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From Games and Songs of American Children , composed and compiled by William Wells Newell. 
5756 Copyright 1883. 1908. by Harper and Brothers. Copyright. 1911, by Robert B Stone. 



CUF^TN 



28 

LA BASTRINGUE. 

Old French-Canadian Folk-singing Game. 

A circle is formed with two children in the centre, one of whom is the Cavalier and the other the Maiden. 
The children hold hands and walk round singing the first verse. The Cavalier also sings a?id bows impres- 
sively several times, his hand upon his heart, while the Maiden curtseys in turn. At the words ^Suppliant 
here am I bending the knee" the circle stands still and the boy kneels in a-n imploring attitude The Maiden 
then sings the second verse, while making disconsolate gestures toward her feet. The third verse is a repeti- 
tion of the first in song and action. At its close the Maiden joins the circle; the Cavalier bows low, then 
chooses another maiden, who curtseys and is escorted to the centre, and the game proceeds. 

"La Bastringue" is the name in Northern France given to a ball among the peasants, which takes place in a tav- 
ern, where a fiddle or any other instrument is used to supply the music. Thus "La Bastringue',' which was 
brought three hundred years ago to Canada, has not only retained its name as a dance, but has developed into a 
singing -game in which the children delight. 



Melody and Text transcribed by 
ALICE LA MOTHE. 



Harmonization and English Text by 
HARVEY WORTHINGTON LOOMIS. 



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1. Mad 
1. Fair 



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e - moi - selle, vou - lez - vous 
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zel. wilt thou dance 



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- e - moi - selle, vou - lez - vous dan - ser 

dam - o - zel, wilt thou dance with me? 




5756 



pronounced Bas- strahng-u(r). 



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How should a bare -foot - ed 



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32 



l'hirondelle. 

{the swallow.) 

Old French- Canadian Folk-singing Game. 



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This game is very similar to Drop the Handkerchief'.' A circle is formed, with one child (the Swallow) 
outside. The children hold hands and walk round singing, while the Swallow runs quickly round the outside 
and drops a handkerchief behind any child that he or she chooses. Hach child is on the watch, and as soon 
as the handkerchief is found at his feet, picks it up and runs after the Swallow, who usually mafiages to 
get to the gap left in the circle before the pursuer catches him. If caught, he in turn, becomes the Swallow. 



Traditional Melody and Text 

transcribed by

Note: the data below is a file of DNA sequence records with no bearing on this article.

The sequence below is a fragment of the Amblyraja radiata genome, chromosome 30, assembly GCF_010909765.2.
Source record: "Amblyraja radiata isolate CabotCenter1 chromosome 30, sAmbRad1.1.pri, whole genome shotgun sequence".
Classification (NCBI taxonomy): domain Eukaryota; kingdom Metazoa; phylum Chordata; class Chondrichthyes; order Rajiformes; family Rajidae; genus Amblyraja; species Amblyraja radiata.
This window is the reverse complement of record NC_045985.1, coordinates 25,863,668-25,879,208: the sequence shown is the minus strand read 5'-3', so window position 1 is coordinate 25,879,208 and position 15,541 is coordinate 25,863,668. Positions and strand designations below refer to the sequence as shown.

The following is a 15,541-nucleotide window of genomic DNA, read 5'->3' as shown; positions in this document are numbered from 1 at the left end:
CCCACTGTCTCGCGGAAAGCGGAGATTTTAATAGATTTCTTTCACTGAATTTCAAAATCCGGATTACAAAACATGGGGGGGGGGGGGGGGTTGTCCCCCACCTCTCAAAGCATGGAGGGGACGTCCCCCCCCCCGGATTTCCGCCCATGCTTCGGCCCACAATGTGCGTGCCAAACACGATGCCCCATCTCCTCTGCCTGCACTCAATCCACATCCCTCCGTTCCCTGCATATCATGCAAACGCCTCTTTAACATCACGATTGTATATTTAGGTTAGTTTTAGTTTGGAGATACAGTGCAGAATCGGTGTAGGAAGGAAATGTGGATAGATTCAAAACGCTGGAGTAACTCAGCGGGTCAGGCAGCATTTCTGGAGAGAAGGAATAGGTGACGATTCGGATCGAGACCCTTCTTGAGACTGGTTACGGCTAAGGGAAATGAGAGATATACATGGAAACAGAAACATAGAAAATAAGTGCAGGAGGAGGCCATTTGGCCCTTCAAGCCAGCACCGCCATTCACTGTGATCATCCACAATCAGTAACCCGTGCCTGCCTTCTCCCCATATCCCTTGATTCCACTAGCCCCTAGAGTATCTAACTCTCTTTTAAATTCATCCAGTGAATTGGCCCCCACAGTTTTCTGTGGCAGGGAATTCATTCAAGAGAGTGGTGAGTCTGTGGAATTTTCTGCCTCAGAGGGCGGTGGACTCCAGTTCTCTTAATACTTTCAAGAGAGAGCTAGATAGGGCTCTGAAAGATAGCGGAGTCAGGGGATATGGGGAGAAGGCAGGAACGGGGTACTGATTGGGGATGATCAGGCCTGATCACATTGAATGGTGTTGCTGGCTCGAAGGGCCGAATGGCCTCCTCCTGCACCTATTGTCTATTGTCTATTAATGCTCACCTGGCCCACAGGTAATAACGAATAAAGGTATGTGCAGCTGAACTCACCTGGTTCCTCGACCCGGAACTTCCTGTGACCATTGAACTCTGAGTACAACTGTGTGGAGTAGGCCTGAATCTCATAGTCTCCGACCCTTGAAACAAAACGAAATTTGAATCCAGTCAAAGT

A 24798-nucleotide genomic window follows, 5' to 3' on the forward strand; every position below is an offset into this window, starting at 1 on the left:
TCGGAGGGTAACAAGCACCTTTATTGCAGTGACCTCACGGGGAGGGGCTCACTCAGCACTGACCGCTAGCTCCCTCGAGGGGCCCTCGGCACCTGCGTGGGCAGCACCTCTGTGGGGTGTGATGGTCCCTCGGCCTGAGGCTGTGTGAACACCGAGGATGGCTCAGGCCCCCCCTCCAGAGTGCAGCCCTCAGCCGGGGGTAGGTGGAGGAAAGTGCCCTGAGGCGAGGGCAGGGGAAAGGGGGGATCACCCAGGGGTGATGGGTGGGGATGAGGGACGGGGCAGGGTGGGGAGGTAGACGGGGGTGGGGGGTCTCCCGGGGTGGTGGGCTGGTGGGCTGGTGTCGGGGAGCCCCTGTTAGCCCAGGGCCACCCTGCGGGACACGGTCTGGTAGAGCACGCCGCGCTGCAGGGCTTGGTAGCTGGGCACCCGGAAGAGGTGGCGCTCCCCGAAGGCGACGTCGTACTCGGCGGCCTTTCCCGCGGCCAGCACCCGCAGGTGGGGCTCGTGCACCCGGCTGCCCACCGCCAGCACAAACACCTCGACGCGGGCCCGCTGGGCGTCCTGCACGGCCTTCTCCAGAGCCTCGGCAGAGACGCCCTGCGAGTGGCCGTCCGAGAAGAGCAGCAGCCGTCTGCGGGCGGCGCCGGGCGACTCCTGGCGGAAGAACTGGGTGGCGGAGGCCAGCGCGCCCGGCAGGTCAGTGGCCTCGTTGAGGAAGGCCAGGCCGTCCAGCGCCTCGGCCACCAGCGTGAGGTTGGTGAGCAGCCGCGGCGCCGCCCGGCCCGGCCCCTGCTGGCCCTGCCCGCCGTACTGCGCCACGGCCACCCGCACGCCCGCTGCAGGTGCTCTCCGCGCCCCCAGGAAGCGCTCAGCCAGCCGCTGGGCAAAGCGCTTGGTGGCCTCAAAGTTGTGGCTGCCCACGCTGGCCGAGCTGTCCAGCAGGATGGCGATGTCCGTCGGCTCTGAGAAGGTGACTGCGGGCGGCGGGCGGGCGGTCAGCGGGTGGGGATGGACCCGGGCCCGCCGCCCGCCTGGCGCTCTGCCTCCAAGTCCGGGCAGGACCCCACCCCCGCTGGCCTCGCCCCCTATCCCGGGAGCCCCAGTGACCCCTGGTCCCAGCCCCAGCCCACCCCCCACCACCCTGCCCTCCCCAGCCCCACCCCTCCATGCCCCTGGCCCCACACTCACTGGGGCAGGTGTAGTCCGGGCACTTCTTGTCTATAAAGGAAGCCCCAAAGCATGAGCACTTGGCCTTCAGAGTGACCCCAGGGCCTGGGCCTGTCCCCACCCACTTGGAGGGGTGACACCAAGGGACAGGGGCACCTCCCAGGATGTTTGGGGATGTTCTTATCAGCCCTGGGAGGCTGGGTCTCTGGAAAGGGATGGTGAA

GRACE CLEVELAND PORTER. 



Harmonization and English Text by 
HARVEY WORTHINGTON LOOMIS. 



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ClIRA EN 



34 IL nY a qu'un seul dieu. 

(there is one great GOD.) 

Old French-Canadian Folk-singing Game. 

The children form a circle and, holding hands, walk round, singing the first five verses. At the close of 
the fifth verse they drop hands, and at the commencement of the sixth verse (the first part of which is 
sung very slowly and impressively) each child makes a dignified bow towards the centre of the circle, 
then in turn to the right— and left— hand neighbour. At the beginning of the seventh verse the children 
again join hands and walk round v>hile singing the rejnainder of the verses. 



Traditional Melody and Text transcribed by 
GRACE CLEVELAND PORTER. 

Allegro. 

4 

VOICE 



Harmonization and English Text by 
HARVEY WORTHINGTON LOOMIS. 



PIANO 




5756 



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quatre É - van - gé - lists, 




















cinq Livres en Moise, 




















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The singers will notice that after verse 5, they must go on to the separate music for verse 6, and this verse 6 must 

also be interpolated in all succeeding verses. The phrase indicated by the note"'beginning with 
3rd stanza"is cumulative as in ''The house that Jack built," that is. it must be sung over in 
5756 backward order, ending with the first verse at each repetition. 



CURjgEN 



PRESS AND PERSONAL OPINIONS. 



Westminster Gazette. 

Traditional Negro Singing-games were one of the 
features of a remarkable recital which Miss Porter 
gave at the Queen's Hall a few days ago. Miss 
Porter undoubtedly has the gift for holding both 
children and grown-ups spell-bound with tales, yarns, 
and poems that come bubbling up to the surface from 
an apparently inexhaustible supply. The games are 
really quite charming. I looked into the Espérance 
Club the other evening and found the children there 
hugely enjoying them. If they are not judges of what 
a singing-game should be nobody is, and these they 
have taken to from the start. 

The Daily News and Leader. 

The most arresting item perhaps was the game of 
" I'm walking on the Levee." It was a sheer delight 
to watch the tiny performers. Another effective piece 
was " Peep, squirrel." Miss Porter may be con- 
gratulated on the happy idea of gathering these songs 
and dances and arranging and presenting them with 
such success. 

Pall Mall Gazette. 

The negro folk-singing games, played for the first 
time in Europe, were demonstrated in a charming 
manner by the Espérance Guild of Morris Dancers. 

T.P.'s Weekly. 

The recital was a success. Miss Cleveland Porter's 
knowledge, both of the Southern States and of the 
folk-lore of Canada, gives to her work a wide range. 
. . . But where she undoubtedly added to the 
repertory of London is in the negro-singing games. 
"La .Bastringue," a French-Canadian singing-game, is 
very distinctive, while, curiously enough, one or two of